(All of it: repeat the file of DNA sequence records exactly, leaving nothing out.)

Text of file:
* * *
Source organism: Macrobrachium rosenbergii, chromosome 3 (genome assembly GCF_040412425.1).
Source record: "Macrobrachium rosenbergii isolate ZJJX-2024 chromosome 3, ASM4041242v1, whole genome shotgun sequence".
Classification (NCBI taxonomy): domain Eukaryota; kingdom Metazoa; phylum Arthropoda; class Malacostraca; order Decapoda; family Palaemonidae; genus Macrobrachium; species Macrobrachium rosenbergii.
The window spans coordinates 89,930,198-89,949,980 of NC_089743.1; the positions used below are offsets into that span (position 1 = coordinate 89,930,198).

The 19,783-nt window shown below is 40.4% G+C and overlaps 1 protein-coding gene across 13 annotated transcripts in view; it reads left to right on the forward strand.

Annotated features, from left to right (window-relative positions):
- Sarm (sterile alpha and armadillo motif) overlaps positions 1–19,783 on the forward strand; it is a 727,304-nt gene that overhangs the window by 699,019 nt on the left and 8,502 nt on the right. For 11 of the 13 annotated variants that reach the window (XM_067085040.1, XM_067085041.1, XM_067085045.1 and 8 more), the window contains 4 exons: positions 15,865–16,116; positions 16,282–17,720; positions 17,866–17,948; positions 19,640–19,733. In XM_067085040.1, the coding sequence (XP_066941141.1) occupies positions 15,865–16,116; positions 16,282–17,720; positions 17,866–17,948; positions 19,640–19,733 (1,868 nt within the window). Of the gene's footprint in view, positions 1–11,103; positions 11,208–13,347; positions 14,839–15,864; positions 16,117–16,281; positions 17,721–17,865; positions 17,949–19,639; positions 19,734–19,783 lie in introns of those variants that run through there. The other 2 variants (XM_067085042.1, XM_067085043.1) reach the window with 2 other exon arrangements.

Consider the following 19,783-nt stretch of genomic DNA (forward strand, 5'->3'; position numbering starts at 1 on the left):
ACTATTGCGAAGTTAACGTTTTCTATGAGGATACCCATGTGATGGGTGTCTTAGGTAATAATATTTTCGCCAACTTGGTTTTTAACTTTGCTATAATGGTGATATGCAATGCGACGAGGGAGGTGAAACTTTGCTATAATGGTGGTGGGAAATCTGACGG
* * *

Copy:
Source organism: Macrobrachium rosenbergii, chromosome 3 (genome assembly GCF_040412425.1).
Source record: "Macrobrachium rosenbergii isolate ZJJX-2024 chromosome 3, ASM4041242v1, whole genome shotgun sequence".
Classification (NCBI taxonomy): domain Eukaryota; kingdom Metazoa; phylum Arthropoda; class Malacostraca; order Decapoda; family Palaemonidae; genus Macrobrachium; species Macrobrachium rosenbergii.
The window spans coordinates 89,930,198-89,949,980 of NC_089743.1; the positions used below are offsets into that span (position 1 = coordinate 89,930,198).

The 19,783-nt window shown below is 40.4% G+C and overlaps 1 protein-coding gene across 13 annotated transcripts in view; it reads left to right on the forward strand.

Annotated features, from left to right (window-relative positions):
- Sarm (sterile alpha and armadillo motif) overlaps positions 1–19,783 on the forward strand; it is a 727,304-nt gene that overhangs the window by 699,019 nt on the left and 8,502 nt on the right. For 11 of the 13 annotated variants that reach the window (XM_067085040.1, XM_067085041.1, XM_067085045.1 and 8 more), the window contains 4 exons: positions 15,865–16,116; positions 16,282–17,720; positions 17,866–17,948; positions 19,640–19,733. In XM_067085040.1, the coding sequence (XP_066941141.1) occupies positions 15,865–16,116; positions 16,282–17,720; positions 17,866–17,948; positions 19,640–19,733 (1,868 nt within the window). Of the gene's footprint in view, positions 1–11,103; positions 11,208–13,347; positions 14,839–15,864; positions 16,117–16,281; positions 17,721–17,865; positions 17,949–19,639; positions 19,734–19,783 lie in introns of those variants that run through there. The other 2 variants (XM_067085042.1, XM_067085043.1) reach the window with 2 other exon arrangements.

Consider the following 19,783-nt stretch of genomic DNA (forward strand, 5'->3'; position numbering starts at 1 on the left):
ACTATTGCGAAGTTAACGTTTTCTATGAGGATACCCATGTGATGGGTGTCTTAGGTAATAATATTTTCGCCAACTTGGTTTTTAACTTTGCTATAATGGTGATATGCAATGCGACGAGGGAGGTGAAACTTTGCTATAATGGTGGTGGGAAATCTGACGG